Phytoestrogens in alfalfa


Alfalfa, like other leguminous crops, is a known source of phytoestrogens
Phytoestrogens
Phytoestrogens are plant-derived xenoestrogens functioning as the primary female sex hormone not generated within the endocrine system but consumed by eating phytoestrogonic plants...

, including spinosterol. Grazing on alfalfa has been suspected as a cause of reduced fertility
Fertility
Fertility is the natural capability of producing offsprings. As a measure, "fertility rate" is the number of children born per couple, person or population. Fertility differs from fecundity, which is defined as the potential for reproduction...

 in sheep.

Medical uses


Alfalfa has been used as an herbal medicine for over 1,500 years. Alfalfa is high in protein
Protein
Proteins are biochemical compounds consisting of one or more polypeptides typically folded into a globular or fibrous form, facilitating a biological function. A polypeptide is a single linear polymer chain of amino acids bonded together by peptide bonds between the carboxyl and amino groups of...

, calcium
Calcium
Calcium is the chemical element with the symbol Ca and atomic number 20. It has an atomic mass of 40.078 amu. Calcium is a soft gray alkaline earth metal, and is the fifth-most-abundant element by mass in the Earth's crust...

, plus other minerals, vitamins in the B group, vitamin C
Vitamin C
Vitamin C or L-ascorbic acid or L-ascorbate is an essential nutrient for humans and certain other animal species. In living organisms ascorbate acts as an antioxidant by protecting the body against oxidative stress...

, vitamin D
Vitamin D
Vitamin D is a group of fat-soluble secosteroids. In humans, vitamin D is unique both because it functions as a prohormone and because the body can synthesize it when sun exposure is adequate ....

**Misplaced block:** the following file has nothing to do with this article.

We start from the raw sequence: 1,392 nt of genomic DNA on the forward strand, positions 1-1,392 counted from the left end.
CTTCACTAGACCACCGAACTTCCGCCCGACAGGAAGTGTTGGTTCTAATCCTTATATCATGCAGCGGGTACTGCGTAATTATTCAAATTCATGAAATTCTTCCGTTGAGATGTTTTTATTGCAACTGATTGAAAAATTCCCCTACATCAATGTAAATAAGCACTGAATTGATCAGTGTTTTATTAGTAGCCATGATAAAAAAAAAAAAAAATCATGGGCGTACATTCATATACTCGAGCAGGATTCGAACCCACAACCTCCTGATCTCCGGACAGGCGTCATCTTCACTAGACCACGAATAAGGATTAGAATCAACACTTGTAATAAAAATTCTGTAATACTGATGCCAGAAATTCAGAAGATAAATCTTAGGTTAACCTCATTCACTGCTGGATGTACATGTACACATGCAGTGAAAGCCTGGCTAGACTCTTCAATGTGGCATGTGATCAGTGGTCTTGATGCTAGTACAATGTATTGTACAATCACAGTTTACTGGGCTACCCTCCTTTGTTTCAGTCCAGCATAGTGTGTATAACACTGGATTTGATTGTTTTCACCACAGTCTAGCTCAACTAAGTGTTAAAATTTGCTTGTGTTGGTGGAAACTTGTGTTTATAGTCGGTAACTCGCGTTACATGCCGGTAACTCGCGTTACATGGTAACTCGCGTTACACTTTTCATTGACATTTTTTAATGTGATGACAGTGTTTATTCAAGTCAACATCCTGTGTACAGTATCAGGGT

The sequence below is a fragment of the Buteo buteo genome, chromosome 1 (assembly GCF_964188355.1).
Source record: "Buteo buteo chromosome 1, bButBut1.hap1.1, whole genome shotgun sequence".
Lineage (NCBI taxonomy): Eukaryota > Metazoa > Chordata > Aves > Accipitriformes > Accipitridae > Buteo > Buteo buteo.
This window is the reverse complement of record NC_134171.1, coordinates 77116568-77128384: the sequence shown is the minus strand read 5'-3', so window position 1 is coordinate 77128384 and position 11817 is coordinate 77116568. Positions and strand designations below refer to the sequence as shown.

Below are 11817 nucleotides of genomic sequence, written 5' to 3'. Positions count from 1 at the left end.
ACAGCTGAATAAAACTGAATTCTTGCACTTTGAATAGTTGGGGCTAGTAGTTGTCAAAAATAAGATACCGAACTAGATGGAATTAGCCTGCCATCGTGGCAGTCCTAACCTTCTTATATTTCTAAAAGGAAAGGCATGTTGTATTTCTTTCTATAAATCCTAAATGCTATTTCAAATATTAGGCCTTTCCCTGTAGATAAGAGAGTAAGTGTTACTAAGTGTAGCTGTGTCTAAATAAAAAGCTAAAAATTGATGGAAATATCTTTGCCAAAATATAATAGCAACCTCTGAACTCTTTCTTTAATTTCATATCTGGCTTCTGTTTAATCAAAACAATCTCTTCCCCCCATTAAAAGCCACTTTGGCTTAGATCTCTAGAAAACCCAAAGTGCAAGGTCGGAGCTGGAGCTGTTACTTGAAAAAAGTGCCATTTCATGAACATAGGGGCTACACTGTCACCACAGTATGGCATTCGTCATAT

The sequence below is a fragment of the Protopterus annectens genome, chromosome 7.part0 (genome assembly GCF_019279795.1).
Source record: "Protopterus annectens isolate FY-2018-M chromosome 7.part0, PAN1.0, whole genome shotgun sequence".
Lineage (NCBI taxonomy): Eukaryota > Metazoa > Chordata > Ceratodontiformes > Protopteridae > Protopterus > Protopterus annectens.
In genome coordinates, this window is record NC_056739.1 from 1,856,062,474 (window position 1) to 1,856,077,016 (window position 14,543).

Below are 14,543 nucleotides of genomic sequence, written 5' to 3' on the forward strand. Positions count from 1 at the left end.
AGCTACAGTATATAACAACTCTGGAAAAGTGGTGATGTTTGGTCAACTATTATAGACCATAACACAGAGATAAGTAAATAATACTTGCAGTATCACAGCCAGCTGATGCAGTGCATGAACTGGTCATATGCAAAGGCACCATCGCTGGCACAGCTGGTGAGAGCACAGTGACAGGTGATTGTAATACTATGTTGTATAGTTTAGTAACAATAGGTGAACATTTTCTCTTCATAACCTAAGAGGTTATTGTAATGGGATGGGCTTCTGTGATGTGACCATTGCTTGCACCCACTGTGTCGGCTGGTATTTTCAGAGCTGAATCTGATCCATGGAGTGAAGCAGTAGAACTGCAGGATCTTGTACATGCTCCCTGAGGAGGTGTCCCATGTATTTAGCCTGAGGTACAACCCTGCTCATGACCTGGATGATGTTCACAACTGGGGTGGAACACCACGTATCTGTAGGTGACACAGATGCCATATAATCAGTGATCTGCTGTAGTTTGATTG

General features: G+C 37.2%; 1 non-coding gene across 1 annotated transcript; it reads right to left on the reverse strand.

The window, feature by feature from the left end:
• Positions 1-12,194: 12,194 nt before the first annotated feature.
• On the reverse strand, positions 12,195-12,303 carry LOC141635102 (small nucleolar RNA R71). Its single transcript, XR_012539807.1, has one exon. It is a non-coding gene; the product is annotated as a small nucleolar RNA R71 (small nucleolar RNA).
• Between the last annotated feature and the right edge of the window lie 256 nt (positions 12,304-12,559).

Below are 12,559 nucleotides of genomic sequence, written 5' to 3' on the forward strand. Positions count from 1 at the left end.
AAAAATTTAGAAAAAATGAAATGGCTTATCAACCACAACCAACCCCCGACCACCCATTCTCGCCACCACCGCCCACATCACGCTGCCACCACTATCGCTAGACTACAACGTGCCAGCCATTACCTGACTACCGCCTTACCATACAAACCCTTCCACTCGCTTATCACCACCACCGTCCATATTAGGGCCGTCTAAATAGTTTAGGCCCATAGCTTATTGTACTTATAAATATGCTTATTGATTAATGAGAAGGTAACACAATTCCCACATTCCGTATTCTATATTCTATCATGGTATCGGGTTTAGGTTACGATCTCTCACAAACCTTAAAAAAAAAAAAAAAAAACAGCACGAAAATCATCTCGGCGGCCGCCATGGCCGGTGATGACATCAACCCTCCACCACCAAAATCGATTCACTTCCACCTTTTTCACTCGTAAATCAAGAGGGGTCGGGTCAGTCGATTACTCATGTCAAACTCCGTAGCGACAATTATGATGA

, vitamin E
Vitamin E
Vitamin E is used to refer to a group of fat-soluble compounds that include both tocopherols and tocotrienols. There are many different forms of vitamin E, of which γ-tocopherol is the most common in the North American diet. γ-Tocopherol can be found in corn oil, soybean oil, margarine and dressings...

, and vitamin K
Vitamin K
Vitamin K is a group of structurally similar, fat soluble vitamins that are needed for the posttranslational modification of certain proteins required for blood coagulation and in metabolic pathways in bone and other tissue. They are 2-methyl-1,4-naphthoquinone derivatives...

.

In early Chinese medicines, physicians used young alfalfa leaves to treat disorders
Disease
A disease is an abnormal condition affecting the body of an organism. It is often construed to be a medical condition associated with specific symptoms and signs. It may be caused by external factors, such as infectious disease, or it may be caused by internal dysfunctions, such as autoimmune...

 related to the digestive tract and the kidney
Kidney
The kidneys, organs with several functions, serve essential regulatory roles in most animals, including vertebrates and some invertebrates. They are essential in the urinary system and also serve homeostatic functions such as the regulation of electrolytes, maintenance of acid–base balance, and...

s. In Ayurvedic medicine, physicians used the leaves for treating poor digestion
Digestion
Digestion is the mechanical and chemical breakdown of food into smaller components that are more easily absorbed into a blood stream, for instance. Digestion is a form of catabolism: a breakdown of large food molecules to smaller ones....

. They made a cooling poultice
Poultice
A poultice, also called cataplasm, is a soft moist mass, often heated and medicated, that is spread on cloth over the skin to treat an aching, inflamed, or painful part of the body. It can be used on wounds such as cuts...

 from the seed
Seed
A seed is a small embryonic plant enclosed in a covering called the seed coat, usually with some stored food. It is the product of the ripened ovule of gymnosperm and angiosperm plants which occurs after fertilization and some growth within the mother plant...

s for boil
Boil
A boil, also called a furuncle, is a deep folliculitis, infection of the hair follicle. It is always caused by infection by the bacterium Staphylococcus aureus, resulting in a painful swollen area on the skin caused by an accumulation of pus and dead tissue...

s. At the time, alfalfa was also believed to be beneficial to people suffering from arthritis
Arthritis
Arthritis is a form of joint disorder that involves inflammation of one or more joints....

 and water retention
Water retention (medicine)
The term water retention signifies an abnormal accumulation of fluid in the circulatory system or within the tissues or cavities of the body.Water is found both inside and outside the body’s cells...

.